Letters to the Editor

Ahmaud Arbery was a black man. He was shot and killed in February by two white terrorists who felt he was a threat just because he was out for a run.

There are people who see a black man out for exercise as a threat—not bothering anyone, not asking for an interaction. They see him as a threat to their place in the world.

The thinking is they don’t know him, so he must not live here. He must not live here, so he doesn’t belong here. He doesn’t belong here, so he must be here to take something from me. He’s here to take something from me, so I must assert myself into his space and show him that I am stronger than he is. I must show him that I make the rules he must follow.

If he doesn’t follow my rules, I must take his liberty, his freedom, his life.

This terrorism occurred three months ago, but the video that shows Ahmaud’s death at the hands and guns of these self-styled guardians of liberty came to light during a time when we’ve seen many other armed terrorists in action.

Coincidentally, they’ve decided that our larger efforts to preserve the health and safety of the people of our nation are too much to bear. It should not escape our notice that the COVID-19 outbreak is disproportionately affecting black and brown communities.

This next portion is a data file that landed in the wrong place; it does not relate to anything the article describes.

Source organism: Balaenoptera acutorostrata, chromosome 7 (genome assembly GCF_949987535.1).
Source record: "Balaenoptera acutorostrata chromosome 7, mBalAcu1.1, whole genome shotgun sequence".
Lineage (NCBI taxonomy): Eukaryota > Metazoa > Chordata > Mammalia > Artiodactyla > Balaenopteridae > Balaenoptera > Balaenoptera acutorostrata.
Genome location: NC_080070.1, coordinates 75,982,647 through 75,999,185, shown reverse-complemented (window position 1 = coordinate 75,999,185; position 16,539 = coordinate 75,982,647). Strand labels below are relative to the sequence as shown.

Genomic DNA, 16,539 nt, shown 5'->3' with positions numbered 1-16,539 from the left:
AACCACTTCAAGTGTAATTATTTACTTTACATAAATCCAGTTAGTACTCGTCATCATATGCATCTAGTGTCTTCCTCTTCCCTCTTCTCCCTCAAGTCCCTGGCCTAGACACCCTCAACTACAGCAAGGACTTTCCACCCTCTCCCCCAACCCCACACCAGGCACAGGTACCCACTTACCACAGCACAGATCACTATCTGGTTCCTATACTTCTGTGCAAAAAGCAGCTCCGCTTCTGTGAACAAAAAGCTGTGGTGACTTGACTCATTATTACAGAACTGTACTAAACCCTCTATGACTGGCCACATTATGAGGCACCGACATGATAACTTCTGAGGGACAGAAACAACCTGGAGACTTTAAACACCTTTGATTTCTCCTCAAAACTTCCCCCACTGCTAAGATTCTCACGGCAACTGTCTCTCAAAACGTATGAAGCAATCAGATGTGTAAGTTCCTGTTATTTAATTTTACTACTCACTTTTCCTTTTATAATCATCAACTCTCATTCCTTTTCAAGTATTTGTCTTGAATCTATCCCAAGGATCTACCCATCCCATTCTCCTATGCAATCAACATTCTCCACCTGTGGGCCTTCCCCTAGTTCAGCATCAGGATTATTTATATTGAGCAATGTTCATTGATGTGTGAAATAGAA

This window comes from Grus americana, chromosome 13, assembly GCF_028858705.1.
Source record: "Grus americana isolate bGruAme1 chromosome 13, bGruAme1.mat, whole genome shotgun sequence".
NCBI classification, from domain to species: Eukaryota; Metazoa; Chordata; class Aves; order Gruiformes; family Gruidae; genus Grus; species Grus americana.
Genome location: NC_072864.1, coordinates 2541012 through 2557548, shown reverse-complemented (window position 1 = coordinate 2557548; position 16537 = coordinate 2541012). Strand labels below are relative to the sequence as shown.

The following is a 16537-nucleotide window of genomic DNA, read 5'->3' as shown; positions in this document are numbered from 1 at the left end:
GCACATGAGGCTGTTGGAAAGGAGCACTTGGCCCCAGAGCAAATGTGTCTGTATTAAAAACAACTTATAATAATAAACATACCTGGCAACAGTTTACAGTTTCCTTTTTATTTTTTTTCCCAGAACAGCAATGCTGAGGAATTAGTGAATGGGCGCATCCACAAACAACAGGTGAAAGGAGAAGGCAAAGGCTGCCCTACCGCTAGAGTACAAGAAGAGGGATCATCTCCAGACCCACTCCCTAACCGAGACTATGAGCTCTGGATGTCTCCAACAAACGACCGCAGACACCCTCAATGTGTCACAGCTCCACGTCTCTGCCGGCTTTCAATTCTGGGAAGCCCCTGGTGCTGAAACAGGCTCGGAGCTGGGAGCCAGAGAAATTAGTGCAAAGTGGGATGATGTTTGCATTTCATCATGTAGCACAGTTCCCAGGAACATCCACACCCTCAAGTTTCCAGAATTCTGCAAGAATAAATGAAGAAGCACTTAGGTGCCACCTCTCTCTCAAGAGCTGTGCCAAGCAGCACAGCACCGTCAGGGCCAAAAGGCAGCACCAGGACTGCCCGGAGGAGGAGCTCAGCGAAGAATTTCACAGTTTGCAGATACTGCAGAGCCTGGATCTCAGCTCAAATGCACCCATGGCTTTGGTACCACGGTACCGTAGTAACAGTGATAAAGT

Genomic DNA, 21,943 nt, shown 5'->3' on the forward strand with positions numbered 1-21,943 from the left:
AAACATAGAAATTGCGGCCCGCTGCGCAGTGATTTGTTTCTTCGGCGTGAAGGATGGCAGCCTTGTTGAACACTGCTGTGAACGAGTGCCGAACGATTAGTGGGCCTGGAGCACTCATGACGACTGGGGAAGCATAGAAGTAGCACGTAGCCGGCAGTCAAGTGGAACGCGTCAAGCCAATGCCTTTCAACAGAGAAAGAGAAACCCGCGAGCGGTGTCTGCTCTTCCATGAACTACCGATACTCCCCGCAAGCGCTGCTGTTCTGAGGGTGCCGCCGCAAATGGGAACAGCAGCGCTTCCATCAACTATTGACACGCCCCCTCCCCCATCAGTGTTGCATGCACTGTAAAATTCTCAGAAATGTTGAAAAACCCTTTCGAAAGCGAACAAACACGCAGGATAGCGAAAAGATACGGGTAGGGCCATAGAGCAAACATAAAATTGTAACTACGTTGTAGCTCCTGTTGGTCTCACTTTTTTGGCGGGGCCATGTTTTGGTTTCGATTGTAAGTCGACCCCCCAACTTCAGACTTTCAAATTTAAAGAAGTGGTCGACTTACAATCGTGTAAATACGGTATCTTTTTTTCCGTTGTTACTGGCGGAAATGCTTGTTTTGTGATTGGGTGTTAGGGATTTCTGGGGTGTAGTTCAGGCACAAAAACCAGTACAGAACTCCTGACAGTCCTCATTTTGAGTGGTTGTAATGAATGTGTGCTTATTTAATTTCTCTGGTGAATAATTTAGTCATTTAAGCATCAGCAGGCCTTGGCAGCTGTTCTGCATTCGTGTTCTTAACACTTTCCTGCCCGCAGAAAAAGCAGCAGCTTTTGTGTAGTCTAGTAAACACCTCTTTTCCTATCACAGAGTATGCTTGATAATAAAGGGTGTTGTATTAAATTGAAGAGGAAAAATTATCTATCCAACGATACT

But again, we see groups of white men enforcing their beliefs with the barrel of a gun at the expense of the lives of people of color.

It would be nice to think this incident can’t happen in an integrated neighborhood like ours. It would be comforting to think people near us don’t think like this. But, it could because they do.

We see it in the posts on Facebook groups that claim to represent our community. We see it in the words of those who say they’ll shoot first and ask questions later and in calls for “neighborhood watch” groups without training that inevitably escalate misunderstandings into violence.

Their words are meant to sow fear over who can and cannot walk through this world without threat to their bodies and lives.

Some respond with questions.

“Why don’t they just follow the rules? Why can’t they stay in their own neighborhoods? Why do I have to be the one to change? Why do I have to adjust my behavior or my thinking so someone else can live? It’s my freedom that’s being taken away! Who are they to tell me how I should live my life?”

The horror of Arbery’s murder fills me with anger. The thinking that led to it survives him, and this fills me with rage.

So, we’re still doing this, again. We’re making a black person’s name into a hashtag so his humanity can be seen.

Unfortunately, for some people, seeing a black person living his or her life freely is too much to bear.

Scott Smith